New Club to Amplify Capitol Hill

Capitol Hill finally gets the dance club it deserves when Q opens on Sept. 8 at Broadway and Pike.

The neighborhood has never been short on live music venues, punk clubs and dive bars. But Q is the type of music-forward, crowd-focused, disco-style dance club mostly unknown in the area—and is perhaps more in line with the emergent face of the Pike/Pine corridor than any other recent nightlife venture.

Months of public speculation about Q, which began construction in March 2012 in the former Rutherford’s Auto Rebuild space at 1426 Broadway, were allayed when owners announced the installation of Seattle’s first Funktion One sound system inside the place, a $250,000 investment that implies a serious commitment to high-end sound design.

On a recent Tuesday afternoon, workers scrambled inside the unfinished, 8,000-square-foot club, using a scissor lift to install LED lighting rigs and movable spots in the 18-foot-tall ceilings. The 1,500-square-foot dance floor, surfaced with dark walnut wood laminate, was finished but covered by cardboard. Even in its raw state, Q was impressive, and appeared well conceived in its attention to detail.

Patrons of the 750-capacity club will line up to pay inside a long entry corridor rather than outside in potentially inclement weather. The main bar is one of the largest in the city, surrounded by copious seating. The dance floor, lit by an intricate system of movable heads and pinpoint spots, leads back to the DJ booth, which is unobtrusively set in the back of the club at only a few feet above the floor. A four-seat bar—which features 100 bourbons and craft cocktails—is hidden away in the front of the club. A 2,200-square-foot mezzanine offers lounge space and views overlooking the dance floor. In an Ibiza-like touch, a liquid nitrogen-hazing machine will fill the dance space with cold fog in seconds and clear it just as quickly.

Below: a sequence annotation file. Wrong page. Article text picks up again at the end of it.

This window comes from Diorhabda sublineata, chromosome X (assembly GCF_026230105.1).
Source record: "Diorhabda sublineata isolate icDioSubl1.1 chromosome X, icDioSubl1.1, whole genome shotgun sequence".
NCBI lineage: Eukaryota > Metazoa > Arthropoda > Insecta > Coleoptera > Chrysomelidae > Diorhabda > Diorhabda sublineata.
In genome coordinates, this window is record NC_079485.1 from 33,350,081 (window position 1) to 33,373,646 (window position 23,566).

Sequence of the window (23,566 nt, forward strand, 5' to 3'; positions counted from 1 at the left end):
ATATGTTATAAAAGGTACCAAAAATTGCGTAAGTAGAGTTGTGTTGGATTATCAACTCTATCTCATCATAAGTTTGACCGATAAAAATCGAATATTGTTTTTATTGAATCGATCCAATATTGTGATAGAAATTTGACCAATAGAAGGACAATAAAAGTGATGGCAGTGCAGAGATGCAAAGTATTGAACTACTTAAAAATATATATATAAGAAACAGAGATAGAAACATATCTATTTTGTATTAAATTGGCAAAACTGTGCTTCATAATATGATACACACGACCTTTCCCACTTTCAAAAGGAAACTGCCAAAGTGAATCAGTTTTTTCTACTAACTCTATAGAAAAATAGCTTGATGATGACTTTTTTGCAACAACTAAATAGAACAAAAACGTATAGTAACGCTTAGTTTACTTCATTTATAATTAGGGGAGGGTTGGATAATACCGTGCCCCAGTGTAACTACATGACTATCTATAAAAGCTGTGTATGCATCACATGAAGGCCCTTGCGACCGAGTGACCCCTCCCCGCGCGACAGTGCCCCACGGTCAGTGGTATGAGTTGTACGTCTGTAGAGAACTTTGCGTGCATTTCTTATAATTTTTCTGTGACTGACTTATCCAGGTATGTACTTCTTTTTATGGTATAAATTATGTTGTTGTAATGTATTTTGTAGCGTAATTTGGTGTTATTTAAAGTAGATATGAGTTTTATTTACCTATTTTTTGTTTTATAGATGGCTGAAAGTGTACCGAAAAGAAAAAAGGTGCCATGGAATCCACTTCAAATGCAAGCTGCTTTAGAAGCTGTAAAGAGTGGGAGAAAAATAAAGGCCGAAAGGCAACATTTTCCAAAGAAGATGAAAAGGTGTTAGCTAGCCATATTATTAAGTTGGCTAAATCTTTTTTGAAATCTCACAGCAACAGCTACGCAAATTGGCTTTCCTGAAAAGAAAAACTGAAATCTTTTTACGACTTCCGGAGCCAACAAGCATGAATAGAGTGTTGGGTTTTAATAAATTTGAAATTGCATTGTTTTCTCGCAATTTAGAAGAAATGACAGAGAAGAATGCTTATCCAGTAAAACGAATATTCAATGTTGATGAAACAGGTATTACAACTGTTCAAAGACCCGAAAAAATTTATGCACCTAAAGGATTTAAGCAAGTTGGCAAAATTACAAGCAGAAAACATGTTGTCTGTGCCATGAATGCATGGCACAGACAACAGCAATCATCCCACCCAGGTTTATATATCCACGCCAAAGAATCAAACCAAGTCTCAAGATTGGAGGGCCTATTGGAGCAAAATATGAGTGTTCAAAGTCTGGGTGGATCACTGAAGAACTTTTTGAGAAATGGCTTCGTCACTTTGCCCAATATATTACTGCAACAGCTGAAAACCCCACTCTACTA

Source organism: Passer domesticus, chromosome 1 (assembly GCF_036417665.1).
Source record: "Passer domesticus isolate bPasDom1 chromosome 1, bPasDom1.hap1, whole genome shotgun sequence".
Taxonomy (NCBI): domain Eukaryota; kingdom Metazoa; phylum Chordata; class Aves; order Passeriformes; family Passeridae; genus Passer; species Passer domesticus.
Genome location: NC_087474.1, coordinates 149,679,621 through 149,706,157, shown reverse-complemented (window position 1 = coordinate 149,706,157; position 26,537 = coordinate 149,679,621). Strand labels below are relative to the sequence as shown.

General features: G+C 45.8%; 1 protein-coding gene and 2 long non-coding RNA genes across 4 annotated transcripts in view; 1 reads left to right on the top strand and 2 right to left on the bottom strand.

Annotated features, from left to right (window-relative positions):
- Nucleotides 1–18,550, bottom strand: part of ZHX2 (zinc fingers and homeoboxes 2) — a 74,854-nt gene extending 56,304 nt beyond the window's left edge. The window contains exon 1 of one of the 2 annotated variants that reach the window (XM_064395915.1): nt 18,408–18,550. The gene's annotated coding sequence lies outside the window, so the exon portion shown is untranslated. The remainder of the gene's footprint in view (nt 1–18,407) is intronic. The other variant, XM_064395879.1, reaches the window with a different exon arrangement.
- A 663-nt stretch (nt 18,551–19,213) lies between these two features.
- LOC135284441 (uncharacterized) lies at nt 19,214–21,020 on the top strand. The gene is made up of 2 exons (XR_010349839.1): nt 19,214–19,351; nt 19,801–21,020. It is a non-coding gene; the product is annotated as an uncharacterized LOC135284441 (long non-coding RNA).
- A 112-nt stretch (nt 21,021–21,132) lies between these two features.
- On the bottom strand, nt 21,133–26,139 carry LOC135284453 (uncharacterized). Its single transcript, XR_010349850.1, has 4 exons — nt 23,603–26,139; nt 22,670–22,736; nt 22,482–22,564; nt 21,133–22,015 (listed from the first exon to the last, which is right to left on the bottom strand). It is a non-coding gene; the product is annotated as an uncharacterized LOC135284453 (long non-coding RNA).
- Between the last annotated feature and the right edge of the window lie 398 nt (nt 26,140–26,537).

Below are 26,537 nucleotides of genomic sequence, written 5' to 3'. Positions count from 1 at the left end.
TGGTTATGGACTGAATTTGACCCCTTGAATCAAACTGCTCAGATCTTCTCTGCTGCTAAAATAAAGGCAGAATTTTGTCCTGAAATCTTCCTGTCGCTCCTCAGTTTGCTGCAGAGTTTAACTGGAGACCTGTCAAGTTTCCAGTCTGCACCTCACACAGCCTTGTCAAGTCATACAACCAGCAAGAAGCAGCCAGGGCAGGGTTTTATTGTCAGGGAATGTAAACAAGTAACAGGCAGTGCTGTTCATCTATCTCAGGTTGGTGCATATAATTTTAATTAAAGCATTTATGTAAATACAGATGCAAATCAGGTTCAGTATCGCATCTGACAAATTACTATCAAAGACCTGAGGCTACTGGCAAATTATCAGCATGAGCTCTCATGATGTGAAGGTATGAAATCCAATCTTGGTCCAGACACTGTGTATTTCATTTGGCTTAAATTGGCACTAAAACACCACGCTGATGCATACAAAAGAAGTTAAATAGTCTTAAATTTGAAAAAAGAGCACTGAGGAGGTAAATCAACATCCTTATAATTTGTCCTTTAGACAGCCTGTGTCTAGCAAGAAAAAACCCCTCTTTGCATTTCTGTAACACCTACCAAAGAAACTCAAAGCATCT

“The club is the star,” said managing partner Scott Smith. “Performance to us is secondary. The DJ is the master of ceremonies for the customers, who are also the stars. That’s the idea behind the nightclub: Forget your life, go out for an evening and be fabulous.”

Smith, 54, formerly co-owned a gay club in Manhattan called XL. A self-described “New York clubgoer and club owner” of 20 years, he moved to Seattle in 2003 and noticed a void in the market for the kind of experience Q will offer. He’s a fan of Neighbours and the Cuff, he says, but those well-loved gay clubs are institutions, not current reflections of the neighborhood.

“We’re something totally different,” he says. Rather than identify as a gay club or straight club, Smith describes Q as “a Capitol Hill club.”

“We need to be as inclusive as possible. We don’t want to pigeonhole ourselves or our customers. We want to be a part of this community.”

Smith recently hired Kevin Kauer, aka DJ Nark, as booking manager. Opening night will feature veteran NYC house music producer and DJ, Quentin Harris; on Sept. 29, Erykah Badu will DJ Decibel Festival’s closing night party along with local duo Justice & Treasure. [Full disclosure: Justice is married to this magazine’s editor.]

Asked to describe Q’s vibe, Smith says “Grown-up. But not necessarily chronologically. We’re looking for grown-up people who understand what we’re trying to do, who listen to serious music, who appreciate dance music, who appreciate a well thought-out, well-put-together club that’s catering to its customers. That’s why we’re doing this.”

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